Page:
How astrophysics and machine learning took Michele Sasdelli from Germany to England to NASA to Adelaide
Story written by Dr Sarah Keenihan, AIML
One of the problems with space junk is that it’s really hard to keep track of.
Yes sure, it’s orbiting around our planet.
“But objects don’t tend to stay in a fixed position above the Earth,” says Dr Michele (Mike) Sasdelli, Post-Doctoral Researcher at the Australian Institute for Machine Learning (AIML), at the University of Adelaide.
“And even if you can see an object’s trajectory for a brief period, that’s not enough to be able to track it accurately over a long time.”
Mike is working on a research project where he models how objects move in Earth’s orbit.
He hopes to be able to better predict the movement of space junk so we can avoid collisions of items in space (there was a near miss in 2020), or anticipate when junk falls back to Earth (like the Chinese space station Tiangong-1 in 2018).
There are estimated to be thousands of junk items in space, and over a million if you include the pieces smaller than 1cm in size.
Looking for planets
This project is not Mike’s first in the realm of space.
Prior to commencing at AIML, he spent three months working at NASA with other machine learning and astronomy experts. He was engaged through the Frontier Development Lab, which applies AI technologies to scientific research and solving human problems.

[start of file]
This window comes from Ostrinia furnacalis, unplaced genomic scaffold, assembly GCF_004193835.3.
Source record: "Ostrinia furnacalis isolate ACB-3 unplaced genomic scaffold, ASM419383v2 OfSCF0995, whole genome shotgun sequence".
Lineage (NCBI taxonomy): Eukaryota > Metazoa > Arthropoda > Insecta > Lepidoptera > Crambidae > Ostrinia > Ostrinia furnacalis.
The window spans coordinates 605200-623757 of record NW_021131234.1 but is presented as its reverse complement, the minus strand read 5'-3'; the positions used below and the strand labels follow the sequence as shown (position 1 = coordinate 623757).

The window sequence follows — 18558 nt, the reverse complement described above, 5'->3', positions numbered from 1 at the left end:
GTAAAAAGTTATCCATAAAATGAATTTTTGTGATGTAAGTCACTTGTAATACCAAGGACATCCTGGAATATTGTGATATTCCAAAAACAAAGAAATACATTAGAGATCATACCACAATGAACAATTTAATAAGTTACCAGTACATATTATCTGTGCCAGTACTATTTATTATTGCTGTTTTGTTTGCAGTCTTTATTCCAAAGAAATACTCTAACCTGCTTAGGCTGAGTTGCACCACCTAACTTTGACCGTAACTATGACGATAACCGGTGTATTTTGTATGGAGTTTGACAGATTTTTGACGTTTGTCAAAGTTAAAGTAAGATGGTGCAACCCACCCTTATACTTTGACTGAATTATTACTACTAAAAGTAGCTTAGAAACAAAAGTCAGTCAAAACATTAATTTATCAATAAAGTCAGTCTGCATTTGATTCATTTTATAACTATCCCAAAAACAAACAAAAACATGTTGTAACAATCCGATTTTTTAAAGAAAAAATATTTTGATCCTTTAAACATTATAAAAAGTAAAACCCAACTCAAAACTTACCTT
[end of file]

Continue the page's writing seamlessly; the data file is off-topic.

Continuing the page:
“We were developing algorithms to detect exoplanets,” Mike said. “The data we used came from the TESS telescope, which is so sensitive it can detect subtle changes in the brightness of stars due to a planet passing in front them.”
TESS is short for Transiting Exoplanet Survey Satellite. Exoplanets are planets that orbit stars outside of our solar system, and some could theoretically support life.
“We published a couple of papers based on our work,” said Mike. “And now other scientists are building up these ideas further.”
Frontier Development Lab has published a short video that summarises this project.
Theory of learning
After growing up in Italy, Mike completed an astrophysics PhD in Germany.
“But since then I’ve moved more into machine learning, and spent less time in physics,” he said.
After graduating, Mike spent several years working in UK computer vision company Cortexica, which is now part of Zebra Technologies.
He then came to AIML in Adelaide, with his stint at NASA on the way.
The majority of Mike’s current research activities focus on deep learning, and theory of learning.
Deep learning is a kind of artificial intelligence (AI) that mimics some of the features of the human brain to detect objects, recognize speech, translate languages and make decisions. It is able to learn from different kinds of data, and without human supervision.
“Right now we have complicated AI systems that are able to learn quite detailed tasks, but actually we don’t always know exactly how they manage to do this,” Mike says.
“I want to have a greater understanding of how deep learning actually works.”
“Once we understand is better, we can make improvements in deep learning systems to improve computer vision, ‘self-driving’ car technology, language recognition and more,” adds Mike.